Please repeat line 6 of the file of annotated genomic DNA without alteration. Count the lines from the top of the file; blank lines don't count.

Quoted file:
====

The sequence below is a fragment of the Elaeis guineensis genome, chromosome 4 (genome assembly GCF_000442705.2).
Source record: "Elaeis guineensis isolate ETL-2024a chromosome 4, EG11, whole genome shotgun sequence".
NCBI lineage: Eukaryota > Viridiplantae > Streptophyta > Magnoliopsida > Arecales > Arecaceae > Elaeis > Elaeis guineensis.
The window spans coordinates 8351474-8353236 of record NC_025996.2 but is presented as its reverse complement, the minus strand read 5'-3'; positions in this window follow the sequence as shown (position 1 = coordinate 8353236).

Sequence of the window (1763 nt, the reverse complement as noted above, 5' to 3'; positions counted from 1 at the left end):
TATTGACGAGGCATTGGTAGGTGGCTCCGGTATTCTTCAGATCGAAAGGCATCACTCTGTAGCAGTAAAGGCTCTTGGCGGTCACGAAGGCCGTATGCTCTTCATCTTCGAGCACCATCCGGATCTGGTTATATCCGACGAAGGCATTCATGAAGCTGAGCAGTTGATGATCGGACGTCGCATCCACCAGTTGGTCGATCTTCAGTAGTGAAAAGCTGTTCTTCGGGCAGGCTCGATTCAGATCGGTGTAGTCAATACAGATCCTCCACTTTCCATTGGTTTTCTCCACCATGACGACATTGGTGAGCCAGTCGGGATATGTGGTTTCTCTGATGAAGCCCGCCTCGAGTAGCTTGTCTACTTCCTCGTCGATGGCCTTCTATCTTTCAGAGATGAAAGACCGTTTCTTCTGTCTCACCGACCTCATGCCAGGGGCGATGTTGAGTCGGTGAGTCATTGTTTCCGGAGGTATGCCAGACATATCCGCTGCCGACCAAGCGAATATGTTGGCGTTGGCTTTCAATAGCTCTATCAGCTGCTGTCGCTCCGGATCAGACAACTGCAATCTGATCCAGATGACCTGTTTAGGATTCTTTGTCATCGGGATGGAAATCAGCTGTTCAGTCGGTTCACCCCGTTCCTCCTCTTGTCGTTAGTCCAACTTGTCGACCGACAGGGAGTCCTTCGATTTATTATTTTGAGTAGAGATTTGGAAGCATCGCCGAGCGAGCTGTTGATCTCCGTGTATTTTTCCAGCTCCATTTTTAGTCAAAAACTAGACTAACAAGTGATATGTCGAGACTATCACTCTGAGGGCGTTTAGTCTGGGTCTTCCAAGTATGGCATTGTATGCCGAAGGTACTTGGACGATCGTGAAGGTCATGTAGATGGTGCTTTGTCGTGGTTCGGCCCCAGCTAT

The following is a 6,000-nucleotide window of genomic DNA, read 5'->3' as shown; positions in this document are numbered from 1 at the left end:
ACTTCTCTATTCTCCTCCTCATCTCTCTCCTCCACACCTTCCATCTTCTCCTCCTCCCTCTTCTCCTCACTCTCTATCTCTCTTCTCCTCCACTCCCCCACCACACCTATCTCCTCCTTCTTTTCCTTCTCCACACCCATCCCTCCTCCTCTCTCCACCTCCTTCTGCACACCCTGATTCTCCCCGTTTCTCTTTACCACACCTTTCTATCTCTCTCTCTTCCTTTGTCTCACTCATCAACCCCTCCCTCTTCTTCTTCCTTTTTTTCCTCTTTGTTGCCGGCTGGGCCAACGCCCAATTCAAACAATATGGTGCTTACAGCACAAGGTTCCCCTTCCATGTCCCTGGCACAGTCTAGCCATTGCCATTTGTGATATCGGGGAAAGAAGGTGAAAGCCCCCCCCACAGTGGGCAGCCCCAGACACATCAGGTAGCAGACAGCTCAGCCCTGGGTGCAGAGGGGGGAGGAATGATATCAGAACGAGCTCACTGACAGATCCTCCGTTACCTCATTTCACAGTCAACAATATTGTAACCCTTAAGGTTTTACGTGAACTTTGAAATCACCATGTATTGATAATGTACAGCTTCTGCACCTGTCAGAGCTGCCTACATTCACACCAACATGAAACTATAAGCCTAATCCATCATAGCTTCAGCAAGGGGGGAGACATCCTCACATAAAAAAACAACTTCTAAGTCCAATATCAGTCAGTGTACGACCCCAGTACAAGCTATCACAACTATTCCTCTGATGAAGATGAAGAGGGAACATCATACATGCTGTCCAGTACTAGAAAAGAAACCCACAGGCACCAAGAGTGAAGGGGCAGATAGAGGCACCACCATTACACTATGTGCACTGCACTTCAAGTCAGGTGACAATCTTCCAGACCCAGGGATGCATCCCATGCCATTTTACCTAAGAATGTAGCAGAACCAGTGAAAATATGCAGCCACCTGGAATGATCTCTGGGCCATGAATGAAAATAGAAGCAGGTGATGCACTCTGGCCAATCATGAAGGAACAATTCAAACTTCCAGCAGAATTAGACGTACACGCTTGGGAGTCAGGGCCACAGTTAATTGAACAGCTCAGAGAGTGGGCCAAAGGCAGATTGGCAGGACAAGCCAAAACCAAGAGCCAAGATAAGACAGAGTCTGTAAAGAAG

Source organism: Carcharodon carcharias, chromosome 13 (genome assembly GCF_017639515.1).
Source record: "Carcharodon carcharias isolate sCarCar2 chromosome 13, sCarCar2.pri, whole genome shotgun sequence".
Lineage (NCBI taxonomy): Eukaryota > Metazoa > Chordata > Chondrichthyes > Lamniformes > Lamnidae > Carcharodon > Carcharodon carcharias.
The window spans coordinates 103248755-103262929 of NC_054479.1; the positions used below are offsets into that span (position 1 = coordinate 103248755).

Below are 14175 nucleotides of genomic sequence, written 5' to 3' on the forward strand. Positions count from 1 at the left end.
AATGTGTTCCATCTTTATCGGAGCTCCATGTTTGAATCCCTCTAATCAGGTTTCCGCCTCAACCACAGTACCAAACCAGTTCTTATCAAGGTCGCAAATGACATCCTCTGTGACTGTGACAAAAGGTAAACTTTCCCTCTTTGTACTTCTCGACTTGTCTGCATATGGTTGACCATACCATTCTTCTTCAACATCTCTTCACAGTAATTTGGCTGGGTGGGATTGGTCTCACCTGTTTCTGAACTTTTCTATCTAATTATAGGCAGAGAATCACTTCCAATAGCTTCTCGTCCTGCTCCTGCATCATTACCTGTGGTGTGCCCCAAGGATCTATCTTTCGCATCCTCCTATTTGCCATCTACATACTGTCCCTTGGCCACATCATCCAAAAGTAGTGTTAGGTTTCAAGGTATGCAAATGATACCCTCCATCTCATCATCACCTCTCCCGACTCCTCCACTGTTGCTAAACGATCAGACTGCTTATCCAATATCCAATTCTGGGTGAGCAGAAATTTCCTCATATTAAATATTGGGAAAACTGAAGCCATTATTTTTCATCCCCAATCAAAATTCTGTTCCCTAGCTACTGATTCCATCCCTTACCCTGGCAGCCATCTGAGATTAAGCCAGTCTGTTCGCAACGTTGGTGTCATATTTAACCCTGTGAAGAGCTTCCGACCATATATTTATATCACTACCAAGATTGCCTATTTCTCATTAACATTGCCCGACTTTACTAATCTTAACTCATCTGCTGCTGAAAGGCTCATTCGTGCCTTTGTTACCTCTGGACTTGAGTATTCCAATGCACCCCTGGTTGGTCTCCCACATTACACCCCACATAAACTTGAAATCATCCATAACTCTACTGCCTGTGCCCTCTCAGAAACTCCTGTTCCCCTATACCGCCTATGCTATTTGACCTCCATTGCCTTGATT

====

TATTGACGAGGCATTGGTAGGTGGCTCCGGTATTCTTCAGATCGAAAGGCATCACTCTGTAGCAGTAAAGGCTCTTGGCGGTCACGAAGGCCGTATGCTCTTCATCTTCGAGCACCATCCGGATCTGGTTATATCCGACGAAGGCATTCATGAAGCTGAGCAGTTGATGATCGGACGTCGCATCCACCAGTTGGTCGATCTTCAGTAGTGAAAAGCTGTTCTTCGGGCAGGCTCGATTCAGATCGGTGTAGTCAATACAGATCCTCCACTTTCCATTGGTTTTCTCCACCATGACGACATTGGTGAGCCAGTCGGGATATGTGGTTTCTCTGATGAAGCCCGCCTCGAGTAGCTTGTCTACTTCCTCGTCGATGGCCTTCTATCTTTCAGAGATGAAAGACCGTTTCTTCTGTCTCACCGACCTCATGCCAGGGGCGATGTTGAGTCGGTGAGTCATTGTTTCCGGAGGTATGCCAGACATATCCGCTGCCGACCAAGCGAATATGTTGGCGTTGGCTTTCAATAGCTCTATCAGCTGCTGTCGCTCCGGATCAGACAACTGCAATCTGATCCAGATGACCTGTTTAGGATTCTTTGTCATCGGGATGGAAATCAGCTGTTCAGTCGGTTCACCCCGTTCCTCCTCTTGTCGTTAGTCCAACTTGTCGACCGACAGGGAGTCCTTCGATTTATTATTTTGAGTAGAGATTTGGAAGCATCGCCGAGCGAGCTGTTGATCTCCGTGTATTTTTCCAGCTCCATTTTTAGTCAAAAACTAGACTAACAAGTGATATGTCGAGACTATCACTCTGAGGGCGTTTAGTCTGGGTCTTCCAAGTATGGCATTGTATGCCGAAGGTACTTGGACGATCGTGAAGGTCATGTAGATGGTGCTTTGTCGTGGTTCGGCCCCAGCTAT